By Alexander Pope, Robin Sowerby
Alexander Pope's technical polish and highbrow poise entice the subtlest viewers. this feature contains The Rape of the Lock, Eloisa to Abelard, and extracts from The Dunciad and the interpretation of Homer.
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Extra info for Alexander Pope: Selected Poetry and Prose (Routledge English Texts)
Some, to whom Heaven in wit has been profuse, Want as much more to turn it to its use; For wit and judgement often are at strife, Though meant each other’s aid, like man and wife. ’Tis more to guide, than spur the Muse’s steed; Restrain his fury, than provoke his speed: The winged courser, like a generous horse, Shows most true mettle when you check his course. Those rules of old discovered, not devised, Are Nature still, but Nature methodized: Nature, like liberty, is but restrained By the same laws which first herself ordained.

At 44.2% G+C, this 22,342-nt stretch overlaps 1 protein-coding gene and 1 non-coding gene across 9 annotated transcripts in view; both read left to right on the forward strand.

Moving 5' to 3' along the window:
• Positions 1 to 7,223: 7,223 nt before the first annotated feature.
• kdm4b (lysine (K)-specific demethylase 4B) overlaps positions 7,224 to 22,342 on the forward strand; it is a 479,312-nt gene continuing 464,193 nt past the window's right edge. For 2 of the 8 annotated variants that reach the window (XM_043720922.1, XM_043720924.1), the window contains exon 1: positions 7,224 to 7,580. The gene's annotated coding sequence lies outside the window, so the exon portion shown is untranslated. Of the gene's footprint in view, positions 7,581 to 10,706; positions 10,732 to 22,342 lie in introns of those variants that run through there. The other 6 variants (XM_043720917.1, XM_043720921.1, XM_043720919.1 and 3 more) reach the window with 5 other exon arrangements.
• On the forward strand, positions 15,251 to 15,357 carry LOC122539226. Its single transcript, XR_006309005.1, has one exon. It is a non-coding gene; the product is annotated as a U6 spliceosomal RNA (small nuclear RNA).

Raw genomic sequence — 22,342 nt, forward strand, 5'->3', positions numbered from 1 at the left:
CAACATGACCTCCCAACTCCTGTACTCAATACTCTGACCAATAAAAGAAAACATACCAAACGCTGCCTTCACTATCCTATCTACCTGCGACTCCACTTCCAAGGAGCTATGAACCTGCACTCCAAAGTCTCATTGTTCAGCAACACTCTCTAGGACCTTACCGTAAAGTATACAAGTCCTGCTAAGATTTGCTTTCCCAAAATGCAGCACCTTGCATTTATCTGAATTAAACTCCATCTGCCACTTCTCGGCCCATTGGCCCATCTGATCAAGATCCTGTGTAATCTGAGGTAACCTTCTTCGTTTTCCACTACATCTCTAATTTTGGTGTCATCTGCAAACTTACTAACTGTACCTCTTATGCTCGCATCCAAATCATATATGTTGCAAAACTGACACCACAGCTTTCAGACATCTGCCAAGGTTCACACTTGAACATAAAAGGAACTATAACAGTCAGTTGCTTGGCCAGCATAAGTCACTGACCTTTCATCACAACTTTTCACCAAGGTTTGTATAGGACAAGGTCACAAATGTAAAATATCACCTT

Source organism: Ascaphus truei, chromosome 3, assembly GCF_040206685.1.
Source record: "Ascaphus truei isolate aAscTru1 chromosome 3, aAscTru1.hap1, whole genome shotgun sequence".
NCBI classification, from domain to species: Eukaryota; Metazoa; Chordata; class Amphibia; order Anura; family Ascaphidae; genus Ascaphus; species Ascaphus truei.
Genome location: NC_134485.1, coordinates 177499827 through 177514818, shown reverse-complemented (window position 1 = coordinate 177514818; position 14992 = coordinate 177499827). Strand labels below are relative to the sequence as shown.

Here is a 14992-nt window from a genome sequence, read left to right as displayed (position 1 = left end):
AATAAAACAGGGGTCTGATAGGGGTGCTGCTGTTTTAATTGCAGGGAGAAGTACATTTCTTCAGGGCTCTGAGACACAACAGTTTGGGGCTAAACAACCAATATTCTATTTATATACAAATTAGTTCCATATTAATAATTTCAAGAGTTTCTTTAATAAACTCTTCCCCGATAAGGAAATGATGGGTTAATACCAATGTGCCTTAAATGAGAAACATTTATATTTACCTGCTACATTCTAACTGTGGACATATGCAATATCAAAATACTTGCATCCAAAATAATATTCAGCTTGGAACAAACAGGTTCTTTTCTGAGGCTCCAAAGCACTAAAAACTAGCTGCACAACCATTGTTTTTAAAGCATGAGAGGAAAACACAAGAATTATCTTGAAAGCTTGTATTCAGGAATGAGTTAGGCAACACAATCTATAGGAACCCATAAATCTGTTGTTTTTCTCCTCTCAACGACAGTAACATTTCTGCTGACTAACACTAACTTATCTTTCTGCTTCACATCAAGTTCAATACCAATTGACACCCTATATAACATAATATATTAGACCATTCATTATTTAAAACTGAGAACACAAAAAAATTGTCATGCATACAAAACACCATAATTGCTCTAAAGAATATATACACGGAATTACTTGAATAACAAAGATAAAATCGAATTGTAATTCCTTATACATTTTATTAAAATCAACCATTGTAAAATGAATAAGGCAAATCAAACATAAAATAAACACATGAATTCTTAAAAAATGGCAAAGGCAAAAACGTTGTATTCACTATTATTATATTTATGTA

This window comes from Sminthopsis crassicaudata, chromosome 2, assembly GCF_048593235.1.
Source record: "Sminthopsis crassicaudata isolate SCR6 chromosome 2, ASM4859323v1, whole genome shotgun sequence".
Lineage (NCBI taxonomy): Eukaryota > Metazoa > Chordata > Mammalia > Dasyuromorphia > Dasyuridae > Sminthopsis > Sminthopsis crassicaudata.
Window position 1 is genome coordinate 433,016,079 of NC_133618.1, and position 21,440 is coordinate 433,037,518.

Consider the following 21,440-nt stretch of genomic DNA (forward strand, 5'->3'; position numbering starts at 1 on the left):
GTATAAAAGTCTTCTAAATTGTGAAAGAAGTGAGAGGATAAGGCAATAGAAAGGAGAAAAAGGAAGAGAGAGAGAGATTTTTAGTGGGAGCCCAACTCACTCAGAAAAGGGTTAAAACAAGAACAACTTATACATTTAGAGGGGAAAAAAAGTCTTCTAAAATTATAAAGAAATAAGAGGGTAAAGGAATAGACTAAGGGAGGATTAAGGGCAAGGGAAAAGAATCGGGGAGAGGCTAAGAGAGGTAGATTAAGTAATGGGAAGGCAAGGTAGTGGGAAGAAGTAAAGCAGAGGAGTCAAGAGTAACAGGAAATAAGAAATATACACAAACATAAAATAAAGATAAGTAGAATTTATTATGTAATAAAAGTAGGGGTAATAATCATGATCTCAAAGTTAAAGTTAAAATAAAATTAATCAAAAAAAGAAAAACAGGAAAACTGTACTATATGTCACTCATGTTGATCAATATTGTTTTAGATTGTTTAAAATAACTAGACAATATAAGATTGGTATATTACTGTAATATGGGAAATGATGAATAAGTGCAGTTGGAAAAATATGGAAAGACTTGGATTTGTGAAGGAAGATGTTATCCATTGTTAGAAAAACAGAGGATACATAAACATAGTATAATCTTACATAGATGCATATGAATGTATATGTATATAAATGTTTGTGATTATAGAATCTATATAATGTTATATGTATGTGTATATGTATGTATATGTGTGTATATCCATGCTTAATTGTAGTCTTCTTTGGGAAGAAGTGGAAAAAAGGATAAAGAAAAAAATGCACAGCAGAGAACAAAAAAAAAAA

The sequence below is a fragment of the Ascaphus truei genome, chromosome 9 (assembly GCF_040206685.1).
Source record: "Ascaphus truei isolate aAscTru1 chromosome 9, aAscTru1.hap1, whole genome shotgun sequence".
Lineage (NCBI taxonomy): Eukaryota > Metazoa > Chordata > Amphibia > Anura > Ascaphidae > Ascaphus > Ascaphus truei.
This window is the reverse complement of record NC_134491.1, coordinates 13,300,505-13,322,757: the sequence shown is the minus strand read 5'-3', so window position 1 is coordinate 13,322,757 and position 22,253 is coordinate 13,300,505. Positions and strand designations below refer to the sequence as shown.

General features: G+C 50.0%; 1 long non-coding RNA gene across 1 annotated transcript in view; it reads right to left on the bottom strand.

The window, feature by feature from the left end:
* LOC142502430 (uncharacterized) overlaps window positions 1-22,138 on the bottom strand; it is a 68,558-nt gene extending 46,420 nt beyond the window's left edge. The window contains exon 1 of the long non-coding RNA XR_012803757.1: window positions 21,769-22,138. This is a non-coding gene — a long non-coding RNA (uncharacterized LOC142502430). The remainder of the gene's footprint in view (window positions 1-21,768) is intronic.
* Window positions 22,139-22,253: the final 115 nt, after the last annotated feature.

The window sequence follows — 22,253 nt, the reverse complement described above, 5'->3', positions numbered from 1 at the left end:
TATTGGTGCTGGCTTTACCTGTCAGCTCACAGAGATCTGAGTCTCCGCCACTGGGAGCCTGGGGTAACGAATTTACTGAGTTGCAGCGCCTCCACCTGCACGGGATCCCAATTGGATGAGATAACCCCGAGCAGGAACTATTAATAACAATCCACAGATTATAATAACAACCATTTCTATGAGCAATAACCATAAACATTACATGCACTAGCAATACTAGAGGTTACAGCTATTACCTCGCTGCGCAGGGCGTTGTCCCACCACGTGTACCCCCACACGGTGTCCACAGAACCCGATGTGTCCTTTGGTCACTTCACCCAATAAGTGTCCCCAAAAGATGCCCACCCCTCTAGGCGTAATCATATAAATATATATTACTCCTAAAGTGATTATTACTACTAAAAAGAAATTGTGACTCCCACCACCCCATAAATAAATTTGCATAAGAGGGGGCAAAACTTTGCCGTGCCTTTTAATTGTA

630 But where’s the man who counsel can bestow, Still pleased to teach, and yet not proud to know? Unbiased, or by favour, or by spite; Not dully prepossessed, nor blindly right; Though learned, well-bred; and though well-bred, sincere; Modestly bold, and humanly severe: Who to a friend his faults can freely show, And gladly praise the merit of a foe? Blessed with a taste exact, yet unconfined; A knowledge both of books and human kind; 640 52 [255–9] Generous converse; a soul exempt from pride; And love to praise, with reason on his side?
On whose honoured brow The poet’s bays and critic’s ivy grow: Cremona now shall ever boast thy name, As next in place to Mantua, next in fame! But soon by impious arms from Latium chased, Their ancient bounds the banished Muses passed; Thence Arts o’er all the northern world advance, But critic-learning flourished most in France; The rules, a nation born to serve, obeys; And Boileau still in right of Horace sways. But we, brave Britons, foreign laws despised, And kept unconquered, and uncivilized; Fierce for the liberties of wit, and bold, We still defied the Romans, as of old.